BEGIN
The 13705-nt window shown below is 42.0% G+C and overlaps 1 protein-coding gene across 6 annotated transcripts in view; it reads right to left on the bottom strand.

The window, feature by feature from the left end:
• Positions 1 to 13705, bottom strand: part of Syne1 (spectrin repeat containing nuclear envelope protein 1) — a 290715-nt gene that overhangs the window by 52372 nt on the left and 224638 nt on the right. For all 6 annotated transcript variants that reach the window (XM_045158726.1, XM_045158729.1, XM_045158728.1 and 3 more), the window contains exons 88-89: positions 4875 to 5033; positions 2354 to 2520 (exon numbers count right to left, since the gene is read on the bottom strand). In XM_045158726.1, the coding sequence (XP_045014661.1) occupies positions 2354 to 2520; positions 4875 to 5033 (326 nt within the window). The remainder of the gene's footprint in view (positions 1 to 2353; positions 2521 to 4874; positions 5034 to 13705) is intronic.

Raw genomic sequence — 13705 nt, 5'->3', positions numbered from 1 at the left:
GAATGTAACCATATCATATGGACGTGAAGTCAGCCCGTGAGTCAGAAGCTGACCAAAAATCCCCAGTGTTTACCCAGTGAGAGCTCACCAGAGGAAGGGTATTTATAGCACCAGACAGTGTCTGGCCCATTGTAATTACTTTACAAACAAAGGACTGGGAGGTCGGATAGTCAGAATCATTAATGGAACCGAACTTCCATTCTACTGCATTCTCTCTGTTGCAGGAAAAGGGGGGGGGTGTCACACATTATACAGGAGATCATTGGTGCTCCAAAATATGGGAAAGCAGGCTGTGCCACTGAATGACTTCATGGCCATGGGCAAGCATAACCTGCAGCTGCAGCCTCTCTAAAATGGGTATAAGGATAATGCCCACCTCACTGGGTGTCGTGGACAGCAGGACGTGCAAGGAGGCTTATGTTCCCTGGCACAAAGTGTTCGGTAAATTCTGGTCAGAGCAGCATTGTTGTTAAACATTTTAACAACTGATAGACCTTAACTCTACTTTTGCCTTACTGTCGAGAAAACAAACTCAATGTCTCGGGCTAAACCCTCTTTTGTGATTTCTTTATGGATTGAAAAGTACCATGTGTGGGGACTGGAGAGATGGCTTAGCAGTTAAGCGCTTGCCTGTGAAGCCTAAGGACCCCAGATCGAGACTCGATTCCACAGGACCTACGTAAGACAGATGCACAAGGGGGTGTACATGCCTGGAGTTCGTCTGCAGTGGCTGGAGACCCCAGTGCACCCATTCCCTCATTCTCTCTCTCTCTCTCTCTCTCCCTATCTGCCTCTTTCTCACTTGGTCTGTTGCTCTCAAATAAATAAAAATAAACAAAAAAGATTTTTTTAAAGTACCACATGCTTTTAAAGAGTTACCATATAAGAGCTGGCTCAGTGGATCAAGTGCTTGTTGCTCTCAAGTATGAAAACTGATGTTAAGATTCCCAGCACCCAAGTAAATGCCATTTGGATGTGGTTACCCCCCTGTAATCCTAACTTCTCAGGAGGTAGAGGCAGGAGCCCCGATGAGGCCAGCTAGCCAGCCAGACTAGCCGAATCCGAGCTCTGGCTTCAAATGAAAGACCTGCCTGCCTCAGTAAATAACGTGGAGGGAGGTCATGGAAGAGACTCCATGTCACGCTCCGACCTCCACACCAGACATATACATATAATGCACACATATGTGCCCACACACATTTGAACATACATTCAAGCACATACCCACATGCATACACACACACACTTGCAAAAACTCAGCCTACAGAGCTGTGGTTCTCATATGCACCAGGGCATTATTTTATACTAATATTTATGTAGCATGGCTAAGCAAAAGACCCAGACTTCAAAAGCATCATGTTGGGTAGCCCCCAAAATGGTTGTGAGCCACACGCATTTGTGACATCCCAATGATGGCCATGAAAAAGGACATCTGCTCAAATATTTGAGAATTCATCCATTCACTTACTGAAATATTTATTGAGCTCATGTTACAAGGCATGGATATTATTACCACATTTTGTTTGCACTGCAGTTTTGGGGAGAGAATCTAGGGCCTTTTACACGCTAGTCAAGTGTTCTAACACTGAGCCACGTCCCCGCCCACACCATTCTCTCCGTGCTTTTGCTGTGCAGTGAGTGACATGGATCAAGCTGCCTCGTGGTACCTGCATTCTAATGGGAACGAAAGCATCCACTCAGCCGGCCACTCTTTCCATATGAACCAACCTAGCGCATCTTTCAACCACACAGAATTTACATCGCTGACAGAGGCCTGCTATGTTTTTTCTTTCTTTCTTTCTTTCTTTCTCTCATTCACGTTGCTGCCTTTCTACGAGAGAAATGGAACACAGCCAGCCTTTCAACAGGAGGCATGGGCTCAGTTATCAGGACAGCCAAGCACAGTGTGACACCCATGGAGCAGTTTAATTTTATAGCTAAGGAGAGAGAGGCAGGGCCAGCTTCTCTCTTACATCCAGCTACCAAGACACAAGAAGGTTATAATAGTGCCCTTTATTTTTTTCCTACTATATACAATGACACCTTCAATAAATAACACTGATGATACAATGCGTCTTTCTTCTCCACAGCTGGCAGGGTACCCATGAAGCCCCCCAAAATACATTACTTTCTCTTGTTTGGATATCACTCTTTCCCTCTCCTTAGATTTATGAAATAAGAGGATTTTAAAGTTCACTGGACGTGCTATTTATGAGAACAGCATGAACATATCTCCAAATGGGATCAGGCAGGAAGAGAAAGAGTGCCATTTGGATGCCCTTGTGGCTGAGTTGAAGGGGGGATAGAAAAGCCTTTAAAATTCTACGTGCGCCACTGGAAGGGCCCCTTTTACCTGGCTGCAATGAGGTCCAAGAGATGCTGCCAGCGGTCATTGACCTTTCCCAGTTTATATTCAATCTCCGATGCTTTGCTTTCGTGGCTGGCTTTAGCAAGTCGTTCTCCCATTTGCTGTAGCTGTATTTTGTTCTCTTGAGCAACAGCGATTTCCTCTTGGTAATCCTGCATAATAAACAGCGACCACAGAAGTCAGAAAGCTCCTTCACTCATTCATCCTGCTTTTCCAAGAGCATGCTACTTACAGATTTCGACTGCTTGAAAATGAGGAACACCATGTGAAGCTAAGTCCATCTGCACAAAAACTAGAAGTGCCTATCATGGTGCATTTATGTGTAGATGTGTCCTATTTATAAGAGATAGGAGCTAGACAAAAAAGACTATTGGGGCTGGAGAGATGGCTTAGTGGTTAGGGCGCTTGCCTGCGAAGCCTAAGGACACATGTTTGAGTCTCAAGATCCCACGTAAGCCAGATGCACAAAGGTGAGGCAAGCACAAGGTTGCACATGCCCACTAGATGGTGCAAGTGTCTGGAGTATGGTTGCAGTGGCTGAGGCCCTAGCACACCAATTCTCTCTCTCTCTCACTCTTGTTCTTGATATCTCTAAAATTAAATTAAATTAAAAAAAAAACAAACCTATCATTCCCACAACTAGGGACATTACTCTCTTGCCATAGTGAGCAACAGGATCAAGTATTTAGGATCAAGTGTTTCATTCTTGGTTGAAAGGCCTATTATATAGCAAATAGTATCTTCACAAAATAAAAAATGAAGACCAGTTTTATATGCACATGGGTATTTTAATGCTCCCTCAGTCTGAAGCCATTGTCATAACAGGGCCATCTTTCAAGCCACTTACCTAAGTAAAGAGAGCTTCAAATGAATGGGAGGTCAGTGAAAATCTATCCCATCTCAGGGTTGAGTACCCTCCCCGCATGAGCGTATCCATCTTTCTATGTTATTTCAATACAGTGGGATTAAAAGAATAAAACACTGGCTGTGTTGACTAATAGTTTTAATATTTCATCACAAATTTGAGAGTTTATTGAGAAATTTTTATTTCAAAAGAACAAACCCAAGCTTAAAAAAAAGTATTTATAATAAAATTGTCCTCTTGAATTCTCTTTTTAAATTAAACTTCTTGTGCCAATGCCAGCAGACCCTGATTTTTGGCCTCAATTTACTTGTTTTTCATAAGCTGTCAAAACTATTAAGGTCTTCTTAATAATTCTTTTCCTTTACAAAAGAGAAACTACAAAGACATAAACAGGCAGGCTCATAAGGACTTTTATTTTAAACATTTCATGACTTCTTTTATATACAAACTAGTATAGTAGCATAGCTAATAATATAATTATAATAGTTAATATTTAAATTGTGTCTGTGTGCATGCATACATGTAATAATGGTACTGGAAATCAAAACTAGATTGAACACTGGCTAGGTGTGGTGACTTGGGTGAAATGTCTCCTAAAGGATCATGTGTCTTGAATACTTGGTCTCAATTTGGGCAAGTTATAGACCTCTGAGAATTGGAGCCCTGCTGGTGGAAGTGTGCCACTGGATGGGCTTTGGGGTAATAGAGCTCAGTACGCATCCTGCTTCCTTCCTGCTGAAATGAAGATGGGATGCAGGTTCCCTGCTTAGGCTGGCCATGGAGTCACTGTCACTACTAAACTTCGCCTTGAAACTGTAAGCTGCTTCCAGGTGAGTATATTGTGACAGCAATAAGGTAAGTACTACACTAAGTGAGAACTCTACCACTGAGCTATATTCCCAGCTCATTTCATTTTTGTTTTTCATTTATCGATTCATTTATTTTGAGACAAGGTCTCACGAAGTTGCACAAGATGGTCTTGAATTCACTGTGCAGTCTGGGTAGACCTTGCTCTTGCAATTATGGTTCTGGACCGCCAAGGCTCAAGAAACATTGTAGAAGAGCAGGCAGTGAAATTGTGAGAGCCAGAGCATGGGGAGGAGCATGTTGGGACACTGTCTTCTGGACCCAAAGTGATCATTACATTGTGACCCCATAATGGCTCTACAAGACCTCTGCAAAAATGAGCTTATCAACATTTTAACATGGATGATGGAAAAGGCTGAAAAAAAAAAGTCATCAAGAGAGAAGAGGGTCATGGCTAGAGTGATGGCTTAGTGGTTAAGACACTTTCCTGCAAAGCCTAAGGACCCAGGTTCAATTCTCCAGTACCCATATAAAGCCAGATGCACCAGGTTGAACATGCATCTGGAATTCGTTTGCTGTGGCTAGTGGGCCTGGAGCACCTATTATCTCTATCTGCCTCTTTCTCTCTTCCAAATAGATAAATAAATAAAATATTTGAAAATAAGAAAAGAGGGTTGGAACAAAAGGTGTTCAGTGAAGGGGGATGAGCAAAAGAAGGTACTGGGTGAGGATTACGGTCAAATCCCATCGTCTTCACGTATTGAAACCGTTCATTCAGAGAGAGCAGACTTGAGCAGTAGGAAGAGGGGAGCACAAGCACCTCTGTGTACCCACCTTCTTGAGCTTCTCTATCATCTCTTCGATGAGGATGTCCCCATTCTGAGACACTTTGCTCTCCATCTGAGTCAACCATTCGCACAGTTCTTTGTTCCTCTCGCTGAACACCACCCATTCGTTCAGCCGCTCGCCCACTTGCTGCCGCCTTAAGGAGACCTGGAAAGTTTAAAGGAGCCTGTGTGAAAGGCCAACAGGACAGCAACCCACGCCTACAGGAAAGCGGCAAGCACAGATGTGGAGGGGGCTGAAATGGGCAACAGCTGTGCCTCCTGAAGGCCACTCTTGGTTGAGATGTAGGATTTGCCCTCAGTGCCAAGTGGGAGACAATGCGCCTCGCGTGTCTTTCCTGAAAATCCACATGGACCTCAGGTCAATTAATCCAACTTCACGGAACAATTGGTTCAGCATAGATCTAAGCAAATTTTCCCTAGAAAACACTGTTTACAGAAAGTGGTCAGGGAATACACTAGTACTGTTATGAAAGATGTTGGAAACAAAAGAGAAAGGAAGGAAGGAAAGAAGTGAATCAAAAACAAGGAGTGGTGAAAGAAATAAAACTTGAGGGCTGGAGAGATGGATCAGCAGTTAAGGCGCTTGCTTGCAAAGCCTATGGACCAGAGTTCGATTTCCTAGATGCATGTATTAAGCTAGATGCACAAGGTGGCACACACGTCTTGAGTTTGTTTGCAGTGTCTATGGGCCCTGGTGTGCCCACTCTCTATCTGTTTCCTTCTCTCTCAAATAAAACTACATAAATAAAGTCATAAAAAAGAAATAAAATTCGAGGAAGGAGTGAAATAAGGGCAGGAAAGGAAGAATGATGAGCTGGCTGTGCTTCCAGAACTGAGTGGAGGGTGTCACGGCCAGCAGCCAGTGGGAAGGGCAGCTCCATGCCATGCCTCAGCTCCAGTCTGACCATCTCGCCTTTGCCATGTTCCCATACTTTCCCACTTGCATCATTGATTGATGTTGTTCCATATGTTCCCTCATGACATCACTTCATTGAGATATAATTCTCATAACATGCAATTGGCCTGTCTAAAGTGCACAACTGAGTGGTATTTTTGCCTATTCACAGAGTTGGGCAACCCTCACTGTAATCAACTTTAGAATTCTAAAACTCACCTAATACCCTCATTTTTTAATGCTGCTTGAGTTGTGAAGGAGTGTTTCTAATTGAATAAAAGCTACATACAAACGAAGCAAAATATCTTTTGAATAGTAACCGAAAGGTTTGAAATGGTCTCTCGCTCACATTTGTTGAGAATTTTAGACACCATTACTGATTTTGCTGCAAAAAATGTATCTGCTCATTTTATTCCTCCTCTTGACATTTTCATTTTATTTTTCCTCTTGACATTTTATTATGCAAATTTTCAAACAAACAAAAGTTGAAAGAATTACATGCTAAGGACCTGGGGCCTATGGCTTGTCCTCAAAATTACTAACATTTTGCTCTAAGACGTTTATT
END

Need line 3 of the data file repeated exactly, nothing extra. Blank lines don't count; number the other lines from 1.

• Positions 1 to 13705, bottom strand: part of Syne1 (spectrin repeat containing nuclear envelope protein 1) — a 290715-nt gene that overhangs the window by 52372 nt on the left and 224638 nt on the right. For all 6 annotated transcript variants that reach the window (XM_045158726.1, XM_045158729.1, XM_045158728.1 and 3 more), the window contains exons 88-89: positions 4875 to 5033; positions 2354 to 2520 (exon numbers count right to left, since the gene is read on the bottom strand). In XM_045158726.1, the coding sequence (XP_045014661.1) occupies positions 2354 to 2520; positions 4875 to 5033 (326 nt within the window). The remainder of the gene's footprint in view (positions 1 to 2353; positions 2521 to 4874; positions 5034 to 13705) is intronic.